One of the mysteries of the English language finally explained.
1An apparatus for cooking or heating that operates by burning fuel or using electricity.
oven, rangeView synonyms
- ‘This led out into a courtyard where the wood for the stove was stored.’
- ‘As she came down the east stairs she saw her father standing at the counter by the stove spreading cream cheese on a bagel.’
- ‘Return to the stove and cook over medium heat until the sauce thickens a little.’
- ‘During the cold weather each student was expected to have a sod of turf for the iron stove in the school.’
- ‘There are children out there that don't know you can buy the actual kernels and pop them, in a pan, on the stove.’
- ‘Griffin frowned and watched her as she began making coffee at the small counter by the white stove.’
- ‘There was a small TV monitor in the corner on the counter and a stove on the left of it.’
- ‘All we had to do for fuel was to step outside the door of the hut and gather wood for our stove; to this day, the slightest whiff of wood-smoke instantly takes me back to Bawdsey.’
- ‘We installed smokeless stoves with chimneys in a few huts.’
- ‘On the counter by the stove was the loaf of bread, a quarter of it missing.’
- ‘He said a wood-burning stove, installed under the Allerton Castle chimney seven years ago, posed a greater fire risk than a coal fire and a flue liner would have cut that risk.’
- ‘The dishes were all done, stacked in the strainer, and the stove and countertop wiped clean.’
- ‘Remove it from the stove and strain out the mint, then pour it over the fruit and chill for several hours.’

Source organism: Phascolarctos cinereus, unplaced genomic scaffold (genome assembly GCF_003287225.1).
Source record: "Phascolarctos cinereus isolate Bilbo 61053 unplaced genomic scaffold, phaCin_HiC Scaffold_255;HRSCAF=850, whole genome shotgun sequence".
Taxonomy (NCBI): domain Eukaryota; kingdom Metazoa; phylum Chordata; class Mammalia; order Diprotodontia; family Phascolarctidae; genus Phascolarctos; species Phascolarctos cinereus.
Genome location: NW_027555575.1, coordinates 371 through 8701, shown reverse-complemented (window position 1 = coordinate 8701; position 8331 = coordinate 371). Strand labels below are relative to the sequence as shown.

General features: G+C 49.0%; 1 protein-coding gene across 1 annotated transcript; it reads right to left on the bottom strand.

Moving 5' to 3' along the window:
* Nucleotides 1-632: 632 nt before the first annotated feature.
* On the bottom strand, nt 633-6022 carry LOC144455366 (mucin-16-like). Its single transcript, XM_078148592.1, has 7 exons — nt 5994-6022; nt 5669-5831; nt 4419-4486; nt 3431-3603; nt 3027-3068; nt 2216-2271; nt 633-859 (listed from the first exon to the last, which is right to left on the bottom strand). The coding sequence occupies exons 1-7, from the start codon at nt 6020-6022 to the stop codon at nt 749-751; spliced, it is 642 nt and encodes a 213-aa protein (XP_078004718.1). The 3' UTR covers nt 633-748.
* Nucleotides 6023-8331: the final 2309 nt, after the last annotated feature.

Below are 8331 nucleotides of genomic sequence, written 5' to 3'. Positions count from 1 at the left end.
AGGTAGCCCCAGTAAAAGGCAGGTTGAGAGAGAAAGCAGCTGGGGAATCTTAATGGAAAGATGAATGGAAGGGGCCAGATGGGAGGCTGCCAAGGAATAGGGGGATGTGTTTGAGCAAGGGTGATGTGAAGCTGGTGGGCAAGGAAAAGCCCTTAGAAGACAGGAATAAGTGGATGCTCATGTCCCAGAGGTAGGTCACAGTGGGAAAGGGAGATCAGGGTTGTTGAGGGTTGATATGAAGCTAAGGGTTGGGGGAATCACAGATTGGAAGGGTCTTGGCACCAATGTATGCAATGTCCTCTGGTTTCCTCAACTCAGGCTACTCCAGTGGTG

- ‘Late night chefs in my house have two options when confronted with the daunting task of moving a hot pan from the stove to the countertop.’
- ‘It's very cold in the winter and the school only has wood-burning stoves.’
- ‘Indoor air sampling established that vented stoves generated substantially less soot and other airborne particulate matter than unimproved hearths did.’
- ‘Keep high chairs, chairs, and playpens away from stoves and counters.’
- ‘The galley, easily accessible on the main deck, still has lidded pots on the stove, and in the engine-room tools hang in neat rows.’
- ‘Corrie glanced over at the stove where her brother was busy preparing lunch and rolled her eyes.’
- ‘For those of you that don't know, runs are when a huge group of bikers get on their motorcycles, pack some tents and portable stoves, and camp out.’
2British A hothouse for plants.
1Fumigate or disinfect (a house) with sulphur or other fumes.
2Treat (an object) by heating it in a stove in order to apply a desired surface coating.
- ‘After coating, the item is stoved at fairly high temperatures, generally 150-180°C, when the powder melts and flows out to a level, integral coating.’
3British Force or raise (plants) in a hothouse.
Middle English (in the sense ‘sweating room’): from Middle Dutch or Middle Low German stove; perhaps related to the noun stew. Current verb senses date from the early 17th century.
- past and past participle of stave
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